How Chef Nadiya Hussain Found Inner Peace Through Baking

The ‘Great British Bake Off’ winner talks new cookbook, mental health, and the beauty of savory desserts.

Photos by Chris Terry, design by Grace Han for Thrillist

When Nadiya Hussain was growing up in Bedfordshire, England, her mom used their oven for storage. Any cooking they did was on the stovetop and her only experience with cake was something out of a packet.

“It wasn’t until I went to school that I realized the cupboard we stored our frying pans in was actually an oven,” she says with a laugh. “Baking was definitely a novelty.”

So it’s a wonder that, decades later, Hussain went on to win The Great British Bake Off in 2015 and, this week, released her latest cookbook in the United States, Nadiya Bakes, which includes more than 100 recipes for breads, cakes, biscuits, tarts, and pies. (Though, she does admit, those packaged cherry tarts with gooey white icing still hit the spot every time.)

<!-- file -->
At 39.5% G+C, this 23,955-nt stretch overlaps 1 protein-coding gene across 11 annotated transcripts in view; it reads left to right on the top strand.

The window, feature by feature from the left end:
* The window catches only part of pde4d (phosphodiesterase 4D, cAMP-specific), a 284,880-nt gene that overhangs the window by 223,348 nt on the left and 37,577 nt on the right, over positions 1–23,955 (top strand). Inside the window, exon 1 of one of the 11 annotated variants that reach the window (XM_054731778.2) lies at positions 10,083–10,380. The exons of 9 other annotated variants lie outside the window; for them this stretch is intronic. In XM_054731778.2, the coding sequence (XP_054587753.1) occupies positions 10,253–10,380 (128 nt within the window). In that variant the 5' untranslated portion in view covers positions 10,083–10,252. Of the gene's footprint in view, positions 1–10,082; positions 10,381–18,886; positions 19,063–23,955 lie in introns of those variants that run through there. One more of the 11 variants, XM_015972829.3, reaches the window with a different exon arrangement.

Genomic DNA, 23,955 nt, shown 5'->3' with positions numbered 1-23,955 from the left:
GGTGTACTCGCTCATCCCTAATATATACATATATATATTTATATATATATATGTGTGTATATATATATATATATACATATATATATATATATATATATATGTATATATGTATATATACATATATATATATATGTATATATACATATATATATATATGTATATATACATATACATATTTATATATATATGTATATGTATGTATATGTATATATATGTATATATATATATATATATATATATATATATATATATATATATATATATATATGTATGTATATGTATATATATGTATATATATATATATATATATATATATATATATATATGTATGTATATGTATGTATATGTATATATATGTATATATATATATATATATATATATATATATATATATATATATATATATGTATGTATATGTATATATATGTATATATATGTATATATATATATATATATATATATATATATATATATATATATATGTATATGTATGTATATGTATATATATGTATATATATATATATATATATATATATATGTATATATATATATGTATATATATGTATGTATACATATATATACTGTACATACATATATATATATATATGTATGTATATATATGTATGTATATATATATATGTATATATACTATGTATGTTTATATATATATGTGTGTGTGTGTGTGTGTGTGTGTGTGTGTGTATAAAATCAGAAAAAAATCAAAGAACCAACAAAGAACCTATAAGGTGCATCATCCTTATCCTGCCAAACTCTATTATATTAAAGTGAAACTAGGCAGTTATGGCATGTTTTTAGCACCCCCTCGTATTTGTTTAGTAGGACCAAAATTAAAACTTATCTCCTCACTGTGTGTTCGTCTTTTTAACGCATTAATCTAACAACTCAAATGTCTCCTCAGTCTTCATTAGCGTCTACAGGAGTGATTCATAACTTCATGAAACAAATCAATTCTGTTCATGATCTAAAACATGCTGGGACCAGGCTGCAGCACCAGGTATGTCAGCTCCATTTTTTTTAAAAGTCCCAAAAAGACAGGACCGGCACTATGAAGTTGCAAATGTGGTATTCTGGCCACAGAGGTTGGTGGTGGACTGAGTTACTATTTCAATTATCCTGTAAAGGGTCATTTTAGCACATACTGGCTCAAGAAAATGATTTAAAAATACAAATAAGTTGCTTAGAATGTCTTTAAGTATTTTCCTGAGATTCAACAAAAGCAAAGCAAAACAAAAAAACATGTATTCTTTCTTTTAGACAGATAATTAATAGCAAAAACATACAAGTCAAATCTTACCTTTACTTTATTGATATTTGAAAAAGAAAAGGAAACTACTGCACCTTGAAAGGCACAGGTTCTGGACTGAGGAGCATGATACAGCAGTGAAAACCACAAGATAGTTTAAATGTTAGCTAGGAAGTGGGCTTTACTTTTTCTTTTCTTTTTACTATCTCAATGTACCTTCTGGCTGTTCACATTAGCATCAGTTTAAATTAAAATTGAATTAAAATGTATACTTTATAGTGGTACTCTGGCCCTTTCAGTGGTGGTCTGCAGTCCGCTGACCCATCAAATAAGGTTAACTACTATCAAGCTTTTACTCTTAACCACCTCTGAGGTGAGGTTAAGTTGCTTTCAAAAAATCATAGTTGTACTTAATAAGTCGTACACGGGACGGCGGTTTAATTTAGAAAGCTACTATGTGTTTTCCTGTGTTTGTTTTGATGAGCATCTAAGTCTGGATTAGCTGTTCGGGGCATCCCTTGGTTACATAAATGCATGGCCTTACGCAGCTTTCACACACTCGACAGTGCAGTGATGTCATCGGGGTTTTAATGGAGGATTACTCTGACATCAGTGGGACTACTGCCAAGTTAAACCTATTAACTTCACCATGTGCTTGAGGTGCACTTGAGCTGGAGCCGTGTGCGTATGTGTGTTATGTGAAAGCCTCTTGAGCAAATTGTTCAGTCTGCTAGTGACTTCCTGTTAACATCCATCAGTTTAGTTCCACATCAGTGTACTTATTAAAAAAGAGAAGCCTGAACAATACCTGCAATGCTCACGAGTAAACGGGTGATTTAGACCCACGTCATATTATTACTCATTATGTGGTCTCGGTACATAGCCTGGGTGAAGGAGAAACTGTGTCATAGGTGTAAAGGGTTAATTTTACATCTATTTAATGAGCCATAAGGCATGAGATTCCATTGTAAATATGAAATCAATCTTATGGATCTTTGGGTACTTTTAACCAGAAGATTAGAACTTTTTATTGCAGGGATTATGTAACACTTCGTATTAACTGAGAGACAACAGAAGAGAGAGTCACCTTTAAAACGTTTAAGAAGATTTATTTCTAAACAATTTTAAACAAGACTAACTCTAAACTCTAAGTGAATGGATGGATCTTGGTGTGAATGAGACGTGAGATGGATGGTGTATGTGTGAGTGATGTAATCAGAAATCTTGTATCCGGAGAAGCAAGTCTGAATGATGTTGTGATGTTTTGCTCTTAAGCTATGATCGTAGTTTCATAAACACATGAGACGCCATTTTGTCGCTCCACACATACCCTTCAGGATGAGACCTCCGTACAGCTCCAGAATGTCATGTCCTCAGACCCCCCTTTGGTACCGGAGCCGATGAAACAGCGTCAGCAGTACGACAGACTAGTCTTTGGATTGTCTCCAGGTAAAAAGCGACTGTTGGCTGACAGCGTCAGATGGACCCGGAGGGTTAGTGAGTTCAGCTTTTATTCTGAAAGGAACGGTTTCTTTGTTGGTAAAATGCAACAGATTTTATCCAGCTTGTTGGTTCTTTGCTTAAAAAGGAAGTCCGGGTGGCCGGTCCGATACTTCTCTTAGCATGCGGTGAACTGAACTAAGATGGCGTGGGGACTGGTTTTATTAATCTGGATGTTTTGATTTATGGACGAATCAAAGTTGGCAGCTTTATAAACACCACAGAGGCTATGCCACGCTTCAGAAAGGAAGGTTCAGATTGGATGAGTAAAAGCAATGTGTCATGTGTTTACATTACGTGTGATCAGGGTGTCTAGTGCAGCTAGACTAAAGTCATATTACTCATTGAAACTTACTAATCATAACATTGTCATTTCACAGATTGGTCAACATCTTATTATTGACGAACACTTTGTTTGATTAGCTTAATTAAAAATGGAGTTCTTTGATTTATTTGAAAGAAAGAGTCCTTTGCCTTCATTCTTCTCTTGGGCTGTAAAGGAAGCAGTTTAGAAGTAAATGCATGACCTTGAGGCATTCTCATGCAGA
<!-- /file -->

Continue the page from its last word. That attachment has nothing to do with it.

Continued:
The six years since her win on the wildly popular BBC series have been a whirlwind of book deals, TV appearances, and she was even invited to bake a cake for the 90th birthday celebrations of Queen Elizabeth II. Her heartwarming series, including Time To Eat and Nadiya Bakes, brought viewers into her home kitchen during very uncertain pandemic times.

In fact, it’s baking that has helped Hussain quell her own anxiety.

“I started baking because I was quite anxious as a young adult,” she says, mentioning that she’ll put on a podcast or ’90s R&B while she bakes. “Baking helps me to relax, to feel less in my head. I’m able to step back, measure ingredients, and just make a banana bread. I could be making macarons, biscuits, or eclairs, one after the other—that repetitive nature is quite therapeutic.”